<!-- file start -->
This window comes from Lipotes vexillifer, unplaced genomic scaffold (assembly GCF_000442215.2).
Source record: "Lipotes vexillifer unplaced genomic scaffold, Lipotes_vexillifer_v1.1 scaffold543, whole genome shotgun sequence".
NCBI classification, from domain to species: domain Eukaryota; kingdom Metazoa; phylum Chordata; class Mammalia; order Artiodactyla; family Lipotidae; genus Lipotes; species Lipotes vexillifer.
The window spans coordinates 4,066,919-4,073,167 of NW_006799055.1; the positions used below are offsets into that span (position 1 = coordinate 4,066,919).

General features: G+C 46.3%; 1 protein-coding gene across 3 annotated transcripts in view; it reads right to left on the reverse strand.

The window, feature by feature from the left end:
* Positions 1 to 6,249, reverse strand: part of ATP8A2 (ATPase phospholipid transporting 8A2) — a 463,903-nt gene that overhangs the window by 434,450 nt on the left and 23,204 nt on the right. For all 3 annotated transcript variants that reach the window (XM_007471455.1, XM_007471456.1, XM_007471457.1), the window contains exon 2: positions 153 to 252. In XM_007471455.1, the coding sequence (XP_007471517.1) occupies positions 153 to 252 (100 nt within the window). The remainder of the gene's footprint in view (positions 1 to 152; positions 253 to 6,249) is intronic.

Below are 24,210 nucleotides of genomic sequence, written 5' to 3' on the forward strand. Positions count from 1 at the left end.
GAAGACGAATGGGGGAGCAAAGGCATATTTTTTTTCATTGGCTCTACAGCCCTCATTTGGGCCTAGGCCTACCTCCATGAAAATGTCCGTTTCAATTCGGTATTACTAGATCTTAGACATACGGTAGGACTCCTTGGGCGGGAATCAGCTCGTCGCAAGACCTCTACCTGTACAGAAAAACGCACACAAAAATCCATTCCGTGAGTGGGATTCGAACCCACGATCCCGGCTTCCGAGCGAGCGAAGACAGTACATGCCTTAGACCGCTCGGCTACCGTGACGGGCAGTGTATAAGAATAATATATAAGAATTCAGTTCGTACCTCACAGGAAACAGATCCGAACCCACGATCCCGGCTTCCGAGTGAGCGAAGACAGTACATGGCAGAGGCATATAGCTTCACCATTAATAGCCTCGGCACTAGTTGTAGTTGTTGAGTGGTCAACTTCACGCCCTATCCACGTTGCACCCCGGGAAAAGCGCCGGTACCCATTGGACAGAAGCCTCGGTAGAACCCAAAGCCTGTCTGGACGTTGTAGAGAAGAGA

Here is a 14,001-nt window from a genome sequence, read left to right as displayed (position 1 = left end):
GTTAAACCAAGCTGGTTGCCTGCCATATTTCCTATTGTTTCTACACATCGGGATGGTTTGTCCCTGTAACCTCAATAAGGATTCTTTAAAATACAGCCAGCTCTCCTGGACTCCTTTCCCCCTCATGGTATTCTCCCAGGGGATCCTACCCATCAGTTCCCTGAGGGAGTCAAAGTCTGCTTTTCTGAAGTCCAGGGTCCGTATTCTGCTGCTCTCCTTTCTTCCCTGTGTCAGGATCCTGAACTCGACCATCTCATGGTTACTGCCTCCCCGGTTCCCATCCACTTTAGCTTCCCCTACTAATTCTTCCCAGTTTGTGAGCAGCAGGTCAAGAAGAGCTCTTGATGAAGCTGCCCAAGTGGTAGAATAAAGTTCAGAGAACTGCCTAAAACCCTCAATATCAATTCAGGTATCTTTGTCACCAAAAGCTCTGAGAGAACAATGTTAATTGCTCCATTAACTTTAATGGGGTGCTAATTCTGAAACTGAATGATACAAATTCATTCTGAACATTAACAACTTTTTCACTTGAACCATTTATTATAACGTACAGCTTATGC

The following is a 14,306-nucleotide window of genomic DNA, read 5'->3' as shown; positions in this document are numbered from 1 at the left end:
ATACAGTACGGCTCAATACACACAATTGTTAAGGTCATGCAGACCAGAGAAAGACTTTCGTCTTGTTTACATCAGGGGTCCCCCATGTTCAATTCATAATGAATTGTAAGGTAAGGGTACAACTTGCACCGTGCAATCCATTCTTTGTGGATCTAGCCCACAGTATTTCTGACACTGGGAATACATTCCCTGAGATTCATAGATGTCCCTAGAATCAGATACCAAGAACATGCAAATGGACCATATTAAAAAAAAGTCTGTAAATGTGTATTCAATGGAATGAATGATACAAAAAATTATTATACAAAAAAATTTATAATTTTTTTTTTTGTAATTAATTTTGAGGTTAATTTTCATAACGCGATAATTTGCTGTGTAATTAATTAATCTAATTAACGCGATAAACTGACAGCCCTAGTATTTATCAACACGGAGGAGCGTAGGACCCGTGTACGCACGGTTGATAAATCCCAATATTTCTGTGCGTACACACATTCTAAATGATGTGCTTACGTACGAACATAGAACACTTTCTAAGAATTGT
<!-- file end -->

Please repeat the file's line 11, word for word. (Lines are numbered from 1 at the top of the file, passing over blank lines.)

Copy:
GTTAAACCAAGCTGGTTGCCTGCCATATTTCCTATTGTTTCTACACATCGGGATGGTTTGTCCCTGTAACCTCAATAAGGATTCTTTAAAATACAGCCAGCTCTCCTGGACTCCTTTCCCCCTCATGGTATTCTCCCAGGGGATCCTACCCATCAGTTCCCTGAGGGAGTCAAAGTCTGCTTTTCTGAAGTCCAGGGTCCGTATTCTGCTGCTCTCCTTTCTTCCCTGTGTCAGGATCCTGAACTCGACCATCTCATGGTTACTGCCTCCCCGGTTCCCATCCACTTTAGCTTCCCCTACTAATTCTTCCCAGTTTGTGAGCAGCAGGTCAAGAAGAGCTCTTGATGAAGCTGCCCAAGTGGTAGAATAAAGTTCAGAGAACTGCCTAAAACCCTCAATATCAATTCAGGTATCTTTGTCACCAAAAGCTCTGAGAGAACAATGTTAATTGCTCCATTAACTTTAATGGGGTGCTAATTCTGAAACTGAATGATACAAATTCATTCTGAACATTAACAACTTTTTCACTTGAACCATTTATTATAACGTACAGCTTATGC